By Emma Cotton/VTDigger and Polly Mikula
The start of the winter season has been difficult for snow sport enthusiasts across Vermont— and the Northeast.
Save for one big storm in December in the south-central mountains — when Killington logged 2 feet of snow in one storm — the state (and entire Northeast) has remained mostly shades of green and brown, only occasionally blanketed with a thin cover of white.
Scientists in Vermont have documented the state’s rapidly warming winters. As snowmakers at ski resorts hustle to keep pace with the changes in weather conditions, skiers have felt the impacts.
Vermonters have, on occasion, seen less snow and felt warmer temperatures in the winter, even before climate change became a household term. But many people in the snow sports industry say the unseasonable weather has become a trend and it feel less and less like the past “norm.”
“I’ve asked the same thing myself — is this normal?” said Robert Drake, director of Rikert Outdoor Center in Ripton, which hosts cross-country ski trails. “No, it’s not normal. This is the worst year that we have seen here at Rikert in quite some time.”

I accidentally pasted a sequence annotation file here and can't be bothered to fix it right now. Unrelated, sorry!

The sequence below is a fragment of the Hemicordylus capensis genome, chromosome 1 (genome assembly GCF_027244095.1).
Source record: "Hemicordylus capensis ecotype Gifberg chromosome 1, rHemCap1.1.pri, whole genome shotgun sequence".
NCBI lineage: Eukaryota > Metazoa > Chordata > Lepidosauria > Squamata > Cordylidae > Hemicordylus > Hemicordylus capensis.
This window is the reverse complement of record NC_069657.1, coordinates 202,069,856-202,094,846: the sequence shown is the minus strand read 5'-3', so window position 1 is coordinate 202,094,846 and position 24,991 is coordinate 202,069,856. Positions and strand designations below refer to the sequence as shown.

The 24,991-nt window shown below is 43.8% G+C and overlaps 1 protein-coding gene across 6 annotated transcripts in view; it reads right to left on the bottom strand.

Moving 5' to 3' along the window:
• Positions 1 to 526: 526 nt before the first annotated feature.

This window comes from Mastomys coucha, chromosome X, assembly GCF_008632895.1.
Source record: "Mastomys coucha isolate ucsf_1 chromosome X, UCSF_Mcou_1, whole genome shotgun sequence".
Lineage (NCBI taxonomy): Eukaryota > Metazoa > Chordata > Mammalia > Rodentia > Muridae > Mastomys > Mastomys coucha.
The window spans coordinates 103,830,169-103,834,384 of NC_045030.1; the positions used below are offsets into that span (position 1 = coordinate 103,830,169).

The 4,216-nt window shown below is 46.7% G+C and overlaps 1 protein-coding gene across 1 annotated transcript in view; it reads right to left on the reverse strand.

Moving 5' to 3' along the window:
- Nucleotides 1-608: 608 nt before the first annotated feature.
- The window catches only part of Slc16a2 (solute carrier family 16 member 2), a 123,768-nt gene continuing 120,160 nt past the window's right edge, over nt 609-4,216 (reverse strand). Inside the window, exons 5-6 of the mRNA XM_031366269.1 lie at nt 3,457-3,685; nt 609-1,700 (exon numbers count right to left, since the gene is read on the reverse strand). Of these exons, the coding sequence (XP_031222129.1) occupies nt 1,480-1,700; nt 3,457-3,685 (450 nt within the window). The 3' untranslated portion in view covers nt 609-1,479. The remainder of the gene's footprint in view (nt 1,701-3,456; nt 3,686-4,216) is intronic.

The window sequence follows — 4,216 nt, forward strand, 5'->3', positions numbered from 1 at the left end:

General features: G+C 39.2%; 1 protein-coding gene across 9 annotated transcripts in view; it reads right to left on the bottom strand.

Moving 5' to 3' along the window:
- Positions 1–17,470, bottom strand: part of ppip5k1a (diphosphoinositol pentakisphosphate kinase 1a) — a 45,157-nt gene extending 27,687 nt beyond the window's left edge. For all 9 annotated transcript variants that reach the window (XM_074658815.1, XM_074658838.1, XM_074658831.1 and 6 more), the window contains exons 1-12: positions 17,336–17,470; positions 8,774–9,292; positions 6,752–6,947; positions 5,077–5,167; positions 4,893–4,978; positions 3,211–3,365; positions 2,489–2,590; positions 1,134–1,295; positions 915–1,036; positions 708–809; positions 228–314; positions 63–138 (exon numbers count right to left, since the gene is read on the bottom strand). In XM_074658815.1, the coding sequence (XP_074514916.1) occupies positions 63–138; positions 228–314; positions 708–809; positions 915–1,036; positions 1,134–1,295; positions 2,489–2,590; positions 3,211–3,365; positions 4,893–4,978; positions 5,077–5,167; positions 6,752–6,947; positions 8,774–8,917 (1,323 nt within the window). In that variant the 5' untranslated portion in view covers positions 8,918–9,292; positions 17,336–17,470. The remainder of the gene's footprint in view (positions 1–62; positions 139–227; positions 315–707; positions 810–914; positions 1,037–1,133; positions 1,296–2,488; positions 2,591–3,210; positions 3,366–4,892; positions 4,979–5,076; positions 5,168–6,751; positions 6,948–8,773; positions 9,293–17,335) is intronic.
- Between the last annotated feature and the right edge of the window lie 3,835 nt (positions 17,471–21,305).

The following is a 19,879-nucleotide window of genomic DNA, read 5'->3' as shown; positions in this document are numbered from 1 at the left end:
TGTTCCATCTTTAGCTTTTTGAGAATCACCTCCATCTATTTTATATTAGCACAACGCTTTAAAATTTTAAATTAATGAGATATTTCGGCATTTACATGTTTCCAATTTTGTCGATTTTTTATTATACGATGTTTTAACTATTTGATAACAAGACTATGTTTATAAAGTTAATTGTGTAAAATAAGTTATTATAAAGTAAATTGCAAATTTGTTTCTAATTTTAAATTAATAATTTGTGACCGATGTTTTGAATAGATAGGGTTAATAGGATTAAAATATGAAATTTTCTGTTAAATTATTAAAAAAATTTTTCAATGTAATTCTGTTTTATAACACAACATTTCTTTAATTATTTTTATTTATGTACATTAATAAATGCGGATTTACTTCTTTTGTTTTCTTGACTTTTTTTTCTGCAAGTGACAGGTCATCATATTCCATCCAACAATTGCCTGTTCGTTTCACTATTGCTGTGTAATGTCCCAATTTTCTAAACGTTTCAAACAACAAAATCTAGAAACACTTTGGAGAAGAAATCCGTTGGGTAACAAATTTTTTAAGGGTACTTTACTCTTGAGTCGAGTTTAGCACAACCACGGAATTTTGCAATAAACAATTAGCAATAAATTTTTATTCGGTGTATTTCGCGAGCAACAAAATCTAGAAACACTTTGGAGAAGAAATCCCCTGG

Rikert maintains 55 kilometers of trails. Artificial snow is available on 5 kilometers, and half as many have snow cover.
It’s even worst on the Catamount Trail, a network of cross-country ski paths that run the length of Vermont, as it relies entirely on natural snow.
“It’s pretty thin everywhere,” said Greg Maino, the organization’s communication director. “Anecdotally, I know most of our tours that are across the state are being canceled right now.”
The Vermont Association of Snow Travelers (VAST), which maintains and grooms over 4,700 miles of trails in Vermont for snowmobiling had zero trails open as of Monday, Jan. 16.
Alpine resorts, too, faced closures. Mad River Glen closed on Monday and Tuesday, Jan. 9-10, to stockpile its artificial snow for the busier days of Martin Luther King Day weekend.
Ry Young, marketing and events manager at Mad River Glen, said every year “presents its own set of challenges, especially these days, living in New England. We see a lot of temperature swings.”